highways, railways, energy facilities, telecommunications firms, water
purification facilities, natural gas, lottery and postal services,
mines, refineries, renewable energy production centers, golf courses,
hotels and 100 million square meters of real estate are being endorsed to Turkish businessmen. The news obviously pleased the Turkish side so much that it was slapped on the first page of their English edition of Today’s Zaman. It does not take a genius to understand that if we surrender these assets we will once again be conquered by the Turks.
Young Executives and Businessmen’s Association (GYİAD) delegation last
week in Athens that Turkish entrepreneurs should take advantage of
extensive privatization tenders being held in the financially troubled
country as part of its search for cash.
In a statement posted on its website, GYİAD said Athens-based Hellenic Federation of Enterprises (SEV) International Relations Coordinator Ioannis Patsiavos, extended an invitation for Turkish businesses to take part in tenders to acquire Greek state assets including air and naval ports as well as the country’s postal and telecommunications services companies.
Talk of asset acquisition between Turkey and Greece has always been a matter of heated debate as the neighbors had been each other’s fiercest foes for a long time. Although their relationship has progressed in a peaceful and much friendlier direction in the last few years, they still remain at odds over certain foreign policy issues, particularly the ongoing matter of Cyprus and the extension of territorial waters in the Aegean Sea.
An earlier plan by a Turkish businessman to acquire some Greek islands was met with sharp criticism from certain media outlets in the southwestern European nation. Opposition newspapers and political websites led the anti-Turkey rhetoric by expressing their belief that “Greece will be conquered by the Turks.” Among them, Eleutheri Ora, an ultra-nationalistic newspaper, argued this in its lead story shortly after Fikret İnan, chairman of construction company FİYAPI A.Ş. expressed his intention to buy at least three islands in the Aegean Sea. The previous Greek government led by former Prime Minister George Papandreou was accused collectively by the nation’s far-right media of having a pro-Turkish foreign policy that had opened the door to Turkish investors.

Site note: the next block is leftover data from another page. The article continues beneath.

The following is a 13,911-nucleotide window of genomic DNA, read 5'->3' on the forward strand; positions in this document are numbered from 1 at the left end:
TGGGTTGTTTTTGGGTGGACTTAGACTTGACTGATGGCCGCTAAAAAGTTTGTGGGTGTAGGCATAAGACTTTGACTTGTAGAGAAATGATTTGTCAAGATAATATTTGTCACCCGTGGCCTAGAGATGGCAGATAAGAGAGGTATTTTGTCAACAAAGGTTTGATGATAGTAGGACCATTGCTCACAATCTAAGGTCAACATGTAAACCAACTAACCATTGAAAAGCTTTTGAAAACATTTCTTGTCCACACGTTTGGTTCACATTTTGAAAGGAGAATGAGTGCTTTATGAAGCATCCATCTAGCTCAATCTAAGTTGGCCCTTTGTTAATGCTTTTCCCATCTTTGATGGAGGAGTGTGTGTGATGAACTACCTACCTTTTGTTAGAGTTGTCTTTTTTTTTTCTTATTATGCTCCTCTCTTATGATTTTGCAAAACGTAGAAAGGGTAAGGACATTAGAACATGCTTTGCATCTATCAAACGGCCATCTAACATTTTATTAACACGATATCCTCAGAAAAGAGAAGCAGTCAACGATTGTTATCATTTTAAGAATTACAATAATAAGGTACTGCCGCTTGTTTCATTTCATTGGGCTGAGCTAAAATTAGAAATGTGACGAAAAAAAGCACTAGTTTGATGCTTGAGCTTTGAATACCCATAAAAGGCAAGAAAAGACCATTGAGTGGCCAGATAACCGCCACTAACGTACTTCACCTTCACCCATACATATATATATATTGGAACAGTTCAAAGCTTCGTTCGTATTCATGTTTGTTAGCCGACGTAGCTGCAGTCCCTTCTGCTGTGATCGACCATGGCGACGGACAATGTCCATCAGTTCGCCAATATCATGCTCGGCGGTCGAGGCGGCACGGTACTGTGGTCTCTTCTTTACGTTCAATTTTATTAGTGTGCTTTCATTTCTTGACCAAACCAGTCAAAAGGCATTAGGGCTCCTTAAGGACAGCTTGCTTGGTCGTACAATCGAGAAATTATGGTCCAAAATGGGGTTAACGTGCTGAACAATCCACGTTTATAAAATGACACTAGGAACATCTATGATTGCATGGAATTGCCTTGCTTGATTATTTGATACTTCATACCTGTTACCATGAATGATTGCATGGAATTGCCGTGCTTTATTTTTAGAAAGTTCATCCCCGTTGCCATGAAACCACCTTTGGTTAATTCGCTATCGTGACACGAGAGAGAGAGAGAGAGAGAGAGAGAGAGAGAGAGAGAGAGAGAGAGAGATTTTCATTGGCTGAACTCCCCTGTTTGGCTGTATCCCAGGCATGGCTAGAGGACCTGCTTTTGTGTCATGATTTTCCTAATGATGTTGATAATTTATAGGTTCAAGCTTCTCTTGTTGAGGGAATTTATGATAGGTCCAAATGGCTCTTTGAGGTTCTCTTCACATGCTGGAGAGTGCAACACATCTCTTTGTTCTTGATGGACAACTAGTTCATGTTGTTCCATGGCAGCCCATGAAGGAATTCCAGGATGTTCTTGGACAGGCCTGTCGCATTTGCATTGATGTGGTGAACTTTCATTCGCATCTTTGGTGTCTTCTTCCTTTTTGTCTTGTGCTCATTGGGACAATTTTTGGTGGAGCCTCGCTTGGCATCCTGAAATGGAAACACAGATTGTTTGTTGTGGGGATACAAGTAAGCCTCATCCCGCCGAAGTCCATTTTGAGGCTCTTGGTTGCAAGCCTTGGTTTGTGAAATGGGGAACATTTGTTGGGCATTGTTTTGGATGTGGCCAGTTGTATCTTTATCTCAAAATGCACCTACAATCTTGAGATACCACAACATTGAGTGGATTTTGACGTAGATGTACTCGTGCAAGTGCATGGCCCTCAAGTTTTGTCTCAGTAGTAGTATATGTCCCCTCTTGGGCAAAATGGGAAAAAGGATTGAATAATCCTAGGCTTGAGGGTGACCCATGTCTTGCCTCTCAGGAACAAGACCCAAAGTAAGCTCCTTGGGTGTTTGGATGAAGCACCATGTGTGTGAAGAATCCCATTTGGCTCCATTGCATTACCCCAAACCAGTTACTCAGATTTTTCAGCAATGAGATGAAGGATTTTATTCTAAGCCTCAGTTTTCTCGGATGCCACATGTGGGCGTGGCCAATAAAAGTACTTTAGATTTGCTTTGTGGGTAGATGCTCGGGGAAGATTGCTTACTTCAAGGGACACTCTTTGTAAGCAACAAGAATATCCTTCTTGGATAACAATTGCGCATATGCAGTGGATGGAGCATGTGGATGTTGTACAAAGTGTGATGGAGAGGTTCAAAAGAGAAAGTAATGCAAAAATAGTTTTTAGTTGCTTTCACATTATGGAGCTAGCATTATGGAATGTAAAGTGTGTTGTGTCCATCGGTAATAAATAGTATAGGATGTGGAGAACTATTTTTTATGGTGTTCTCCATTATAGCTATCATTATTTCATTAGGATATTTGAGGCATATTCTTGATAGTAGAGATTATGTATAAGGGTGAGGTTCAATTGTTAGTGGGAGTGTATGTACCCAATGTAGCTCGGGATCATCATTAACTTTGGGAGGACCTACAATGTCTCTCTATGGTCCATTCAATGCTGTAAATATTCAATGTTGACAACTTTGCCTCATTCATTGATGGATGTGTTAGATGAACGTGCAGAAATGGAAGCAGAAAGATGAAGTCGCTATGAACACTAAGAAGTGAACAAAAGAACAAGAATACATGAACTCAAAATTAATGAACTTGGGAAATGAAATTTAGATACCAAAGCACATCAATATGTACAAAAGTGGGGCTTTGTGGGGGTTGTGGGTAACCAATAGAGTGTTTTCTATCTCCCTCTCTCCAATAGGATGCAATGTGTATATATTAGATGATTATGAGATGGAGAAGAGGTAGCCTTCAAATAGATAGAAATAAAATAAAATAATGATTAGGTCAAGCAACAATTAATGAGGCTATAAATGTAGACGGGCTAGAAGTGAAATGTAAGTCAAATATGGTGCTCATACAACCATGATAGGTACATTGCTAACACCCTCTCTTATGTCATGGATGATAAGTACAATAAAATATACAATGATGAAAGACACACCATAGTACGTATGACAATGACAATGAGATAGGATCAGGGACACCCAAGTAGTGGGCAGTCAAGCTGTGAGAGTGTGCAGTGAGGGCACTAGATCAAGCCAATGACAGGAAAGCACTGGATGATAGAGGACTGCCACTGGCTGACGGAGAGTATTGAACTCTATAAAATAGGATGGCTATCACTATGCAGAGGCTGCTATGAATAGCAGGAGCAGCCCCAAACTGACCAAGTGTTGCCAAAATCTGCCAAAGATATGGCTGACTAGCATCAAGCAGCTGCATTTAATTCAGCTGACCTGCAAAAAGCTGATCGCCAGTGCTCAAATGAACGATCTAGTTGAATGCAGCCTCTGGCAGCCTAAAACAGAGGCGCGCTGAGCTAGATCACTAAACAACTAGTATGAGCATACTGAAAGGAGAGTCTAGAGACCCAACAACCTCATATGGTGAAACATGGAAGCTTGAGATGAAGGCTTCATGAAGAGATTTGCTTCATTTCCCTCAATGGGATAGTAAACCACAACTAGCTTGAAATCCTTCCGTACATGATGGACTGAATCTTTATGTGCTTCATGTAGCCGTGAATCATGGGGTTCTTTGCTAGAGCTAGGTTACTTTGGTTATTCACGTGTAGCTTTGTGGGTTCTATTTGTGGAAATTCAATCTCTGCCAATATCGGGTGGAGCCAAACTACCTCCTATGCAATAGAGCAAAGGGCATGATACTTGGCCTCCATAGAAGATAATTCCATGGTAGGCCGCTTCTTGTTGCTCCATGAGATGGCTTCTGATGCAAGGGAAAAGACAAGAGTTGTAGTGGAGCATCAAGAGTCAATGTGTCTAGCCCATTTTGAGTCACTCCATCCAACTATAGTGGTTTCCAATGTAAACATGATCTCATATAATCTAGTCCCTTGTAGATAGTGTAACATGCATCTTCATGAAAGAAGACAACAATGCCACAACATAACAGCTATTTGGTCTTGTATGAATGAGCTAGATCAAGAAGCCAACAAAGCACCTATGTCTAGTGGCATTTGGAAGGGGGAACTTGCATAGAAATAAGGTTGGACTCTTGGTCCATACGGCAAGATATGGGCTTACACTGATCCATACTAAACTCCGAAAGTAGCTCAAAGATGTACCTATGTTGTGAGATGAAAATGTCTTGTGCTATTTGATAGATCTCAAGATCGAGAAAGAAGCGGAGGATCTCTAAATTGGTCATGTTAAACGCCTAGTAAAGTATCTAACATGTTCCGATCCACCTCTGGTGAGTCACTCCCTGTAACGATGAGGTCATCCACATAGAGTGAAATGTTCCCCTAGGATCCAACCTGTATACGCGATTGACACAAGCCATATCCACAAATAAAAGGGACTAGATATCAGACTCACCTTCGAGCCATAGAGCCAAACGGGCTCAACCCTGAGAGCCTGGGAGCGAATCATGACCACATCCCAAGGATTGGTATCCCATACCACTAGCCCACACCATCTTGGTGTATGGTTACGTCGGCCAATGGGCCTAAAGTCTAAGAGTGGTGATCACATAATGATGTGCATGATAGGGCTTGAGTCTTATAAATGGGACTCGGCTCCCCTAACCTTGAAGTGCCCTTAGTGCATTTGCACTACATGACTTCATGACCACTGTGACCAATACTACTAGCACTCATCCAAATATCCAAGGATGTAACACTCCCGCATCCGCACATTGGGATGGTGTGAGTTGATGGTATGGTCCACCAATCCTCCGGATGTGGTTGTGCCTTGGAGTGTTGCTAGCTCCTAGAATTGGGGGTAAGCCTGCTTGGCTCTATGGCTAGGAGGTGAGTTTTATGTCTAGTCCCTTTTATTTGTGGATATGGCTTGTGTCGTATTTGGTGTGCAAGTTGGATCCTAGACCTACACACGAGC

The planned sales — from which Greece is expecting to earn 50 billion euros by 2015 — have been demanded by Greece’s lenders, the European Union and the International Monetary Fund (IMF), whose financial support is of crucial to the survival of the debt-ridden country. At present Greece cannot borrow in international bond markets because of investors’ distrust of its ability to repay its debts on time.
Having so far raised less than 4 percent of the targeted 50 billion euros in asset sales, Greece now aims to sell gas company DEPA and 35 state buildings by the first quarter of 2012, Costas Mitropoulos, head of the Hellenic Republic Asset Development Fund, the country’s privatizations agency, said on Monday.
The ongoing market reaction to Greece’s financial capabilities coupled with a referendum decision Papandreou made late last month over a set of new austerity measures demanded by the EU and IMF eventually forced him to resign on Nov.11. Lucas Papademos, a former European Central Bank vice president, was appointed as the new head of the country’s executive branch by President Karolas Papoulias the same day. Papademos now has to show his country’s lenders that it is serious about living up to its commitment vis-à-vis the substantial financial assistance it has received from them.